The Case for Index Funds
People who invest their money in stocks can be split up into two categories. One category of people actively decide which stock they want to invest their money in. This means that these investors spend their time and money doing research on individual stocks. On the other hand, the other category of people invests their money but do not have the time or the inclination to pick individual stocks. These investors are called passive investors.
Common sense dictates that people who manage their money more actively should ideally get a better rate of return on their money. However, this is not what happens in reality. When empirical data is considered, the results are counterintuitive. It turns out that people who have been investing their money passively end up making a much better return on their investments. The ones managing their money actively are simply making too many mistakes while choosing their stocks. This is the reason why some of their bets pay off handsomely while others do not. In the end, they average less than people who invest their money passively.
This is the reason why Index funds like Vanguard and S&P are extremely popular with investors. When these funds were first launched, people thought that they were a surefire way to achieve mediocrity. However, over a period of time, these funds have become more acceptable.
In this article, we will have a closer look at the benefits that index funds offer over other investment options.
Picking individual stocks is risky as well as time-consuming. Many investors have full-time jobs. Hence, they do not have the time or the inclination to pick out the best stocks. Hence, if they invest in individual stocks, they are likely to make a mistake. On the other hand, when an investor invests in index funds, they immediately obtain a small slice of several different stocks. None of these stocks comprise more than 4% or 5% of the entire investment. Hence, the performance of individual stocks cannot really alter the performance of these funds. This approach of allocating the money amongst all the blue-chip stocks in the market has proved to be less risky and more rewarding since it facilitates diversification.
Index funds are more effective as compared to mutual funds. This is because of the extremely low expenses that these funds incur. Firstly, it needs to be understood that actively managed mutual funds have an entry as well as an exit load. This is done to make up for the marketing and advertising charges that are incurred by mutual funds. Since these charges are not incurred by index funds, they work out to be the cheaper alternative.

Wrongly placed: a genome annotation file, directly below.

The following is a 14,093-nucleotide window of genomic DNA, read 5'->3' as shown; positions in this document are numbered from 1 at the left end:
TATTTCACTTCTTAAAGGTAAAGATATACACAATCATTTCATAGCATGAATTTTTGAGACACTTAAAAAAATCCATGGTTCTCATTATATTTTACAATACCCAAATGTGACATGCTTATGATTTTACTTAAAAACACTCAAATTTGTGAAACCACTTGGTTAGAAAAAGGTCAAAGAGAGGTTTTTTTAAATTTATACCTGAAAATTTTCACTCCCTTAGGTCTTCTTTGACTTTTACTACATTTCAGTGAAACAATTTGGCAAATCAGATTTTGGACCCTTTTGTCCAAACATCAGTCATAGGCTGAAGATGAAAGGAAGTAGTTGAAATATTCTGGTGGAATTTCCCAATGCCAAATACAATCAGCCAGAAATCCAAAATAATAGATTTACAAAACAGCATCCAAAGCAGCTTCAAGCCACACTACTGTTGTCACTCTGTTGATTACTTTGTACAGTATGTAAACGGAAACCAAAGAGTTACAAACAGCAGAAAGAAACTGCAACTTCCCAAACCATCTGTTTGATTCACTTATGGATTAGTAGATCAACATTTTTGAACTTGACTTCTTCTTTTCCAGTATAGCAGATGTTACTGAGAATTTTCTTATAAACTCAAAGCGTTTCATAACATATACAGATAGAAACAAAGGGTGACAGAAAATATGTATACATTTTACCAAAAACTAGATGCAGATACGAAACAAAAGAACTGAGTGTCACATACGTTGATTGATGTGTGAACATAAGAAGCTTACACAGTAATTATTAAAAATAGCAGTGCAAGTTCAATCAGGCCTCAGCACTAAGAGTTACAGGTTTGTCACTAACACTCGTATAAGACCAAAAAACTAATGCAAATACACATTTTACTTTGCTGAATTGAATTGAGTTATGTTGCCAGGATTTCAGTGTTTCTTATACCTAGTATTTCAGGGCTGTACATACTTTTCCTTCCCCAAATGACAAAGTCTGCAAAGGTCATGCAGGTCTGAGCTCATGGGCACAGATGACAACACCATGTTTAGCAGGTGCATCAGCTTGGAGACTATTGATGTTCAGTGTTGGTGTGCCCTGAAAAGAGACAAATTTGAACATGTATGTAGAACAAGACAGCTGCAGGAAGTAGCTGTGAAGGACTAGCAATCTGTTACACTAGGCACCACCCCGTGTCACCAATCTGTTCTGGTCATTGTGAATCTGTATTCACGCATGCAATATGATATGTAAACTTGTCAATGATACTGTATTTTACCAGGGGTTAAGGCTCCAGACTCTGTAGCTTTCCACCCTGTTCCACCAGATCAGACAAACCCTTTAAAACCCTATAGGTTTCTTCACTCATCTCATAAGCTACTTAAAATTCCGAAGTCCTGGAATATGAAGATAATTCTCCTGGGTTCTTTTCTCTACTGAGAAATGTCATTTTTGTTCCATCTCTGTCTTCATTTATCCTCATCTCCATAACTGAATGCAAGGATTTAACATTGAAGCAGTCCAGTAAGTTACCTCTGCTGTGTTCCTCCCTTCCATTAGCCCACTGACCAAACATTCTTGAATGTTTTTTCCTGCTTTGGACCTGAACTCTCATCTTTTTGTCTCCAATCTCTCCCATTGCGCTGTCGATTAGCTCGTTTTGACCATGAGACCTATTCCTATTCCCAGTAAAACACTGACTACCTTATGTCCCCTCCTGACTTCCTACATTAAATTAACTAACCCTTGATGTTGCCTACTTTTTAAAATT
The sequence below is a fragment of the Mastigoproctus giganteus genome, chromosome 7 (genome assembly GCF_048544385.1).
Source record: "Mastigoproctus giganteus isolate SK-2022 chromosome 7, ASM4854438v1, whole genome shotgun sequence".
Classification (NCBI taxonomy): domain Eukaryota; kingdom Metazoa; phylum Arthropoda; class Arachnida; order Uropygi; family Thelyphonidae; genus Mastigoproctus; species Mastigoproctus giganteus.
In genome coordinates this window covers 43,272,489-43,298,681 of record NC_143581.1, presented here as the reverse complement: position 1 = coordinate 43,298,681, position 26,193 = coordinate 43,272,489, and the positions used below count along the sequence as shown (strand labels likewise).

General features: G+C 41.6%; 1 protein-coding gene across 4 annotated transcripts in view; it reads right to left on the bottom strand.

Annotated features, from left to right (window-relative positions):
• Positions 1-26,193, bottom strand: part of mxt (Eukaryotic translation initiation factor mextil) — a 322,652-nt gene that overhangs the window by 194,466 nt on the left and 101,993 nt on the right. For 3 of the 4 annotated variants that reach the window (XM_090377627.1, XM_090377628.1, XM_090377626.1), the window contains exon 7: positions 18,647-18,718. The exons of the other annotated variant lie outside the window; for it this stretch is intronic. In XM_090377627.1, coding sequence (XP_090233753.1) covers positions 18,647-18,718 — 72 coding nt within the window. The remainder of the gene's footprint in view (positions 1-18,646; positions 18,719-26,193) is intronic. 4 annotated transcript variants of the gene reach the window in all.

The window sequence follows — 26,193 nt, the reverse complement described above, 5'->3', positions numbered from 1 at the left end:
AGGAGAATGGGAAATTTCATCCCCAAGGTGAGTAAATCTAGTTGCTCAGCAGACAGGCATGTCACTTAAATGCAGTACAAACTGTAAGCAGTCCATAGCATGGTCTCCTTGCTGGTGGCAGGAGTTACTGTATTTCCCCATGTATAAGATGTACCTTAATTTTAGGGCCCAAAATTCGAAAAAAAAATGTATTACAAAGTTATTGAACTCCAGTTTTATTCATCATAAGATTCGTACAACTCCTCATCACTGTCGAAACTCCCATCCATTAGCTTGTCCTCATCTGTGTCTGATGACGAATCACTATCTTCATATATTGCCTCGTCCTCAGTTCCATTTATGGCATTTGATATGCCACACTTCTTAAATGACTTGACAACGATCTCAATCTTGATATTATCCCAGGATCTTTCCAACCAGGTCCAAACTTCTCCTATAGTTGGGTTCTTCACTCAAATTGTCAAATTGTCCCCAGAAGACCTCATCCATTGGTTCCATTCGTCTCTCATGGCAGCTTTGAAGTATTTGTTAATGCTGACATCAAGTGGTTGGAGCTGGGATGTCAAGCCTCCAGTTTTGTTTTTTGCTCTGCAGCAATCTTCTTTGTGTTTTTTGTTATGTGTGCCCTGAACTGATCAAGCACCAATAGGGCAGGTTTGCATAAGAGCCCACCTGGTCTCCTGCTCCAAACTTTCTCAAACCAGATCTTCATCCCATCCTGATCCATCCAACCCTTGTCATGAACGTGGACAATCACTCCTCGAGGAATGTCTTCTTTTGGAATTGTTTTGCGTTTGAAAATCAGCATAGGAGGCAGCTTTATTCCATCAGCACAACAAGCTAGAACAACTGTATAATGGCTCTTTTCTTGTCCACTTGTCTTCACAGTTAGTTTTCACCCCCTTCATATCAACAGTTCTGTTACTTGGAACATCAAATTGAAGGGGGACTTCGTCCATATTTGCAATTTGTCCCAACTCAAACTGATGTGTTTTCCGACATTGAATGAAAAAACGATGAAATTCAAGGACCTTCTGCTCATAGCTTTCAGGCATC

Also, mutual funds have to hire a research department whereas index funds do not have to do so. Since the job of index funds is only to mirror the markets, not much research is required. Also, index funds do not need to hire star index performers since the job of an index fund manager is only to mirror the market. Hence fancy management degrees and market-beating strategies are not required at all!
To sum it up, index funds can operate at less than half of the cost that is incurred by mutual funds. This is the reason why even if the gross return offered by the index funds may be less, they offer better net returns than most mutual funds.
Mutual funds have infamously used window dressing. Most mutual funds buy high performing stocks at the end of the reporting period. This allows them to report higher returns. However, the incessant buying and selling of stocks leads to higher rates of churn. Each time stocks are sold, the gains are liable for taxation. Hence, in the process of churning stocks, mutual funds end up paying lot more in terms of taxes compared to index funds. Since the proportion of stocks in index funds tends to stay relatively stable over time, there is less churn and hence the tax paid is significantly lower. This is another reason why mutual funds work out to be cheaper than index funds.
No Sales Side Push
There are many mutual funds in the market. Since they are all competing against one another, they have to employ the services of agents who help them to sell their units to investors. The problem is that mutual fund advisors tend to sell the funds which provide them the biggest commission. They are not really concerned with whether the fund will benefit the investor in the long term.
The good news about index funds is that they are relatively few in number. Most index funds do not use these salesmen to distribute the units. Since these funds are not aggressively sold, the chances of index funds being wrongly sold are relatively less.
Lastly, the track record of index funds is relatively easier to scan. Investors only have to find out which funds most closely mirror the index and they can invest their money. This is opposed to actively managed funds wherein investors have to consider various variables before they are able to zero down on a fund where they want to invest their money.
To sum it up, index funds are simpler and have historically provided returns which are comparable to mutual funds.
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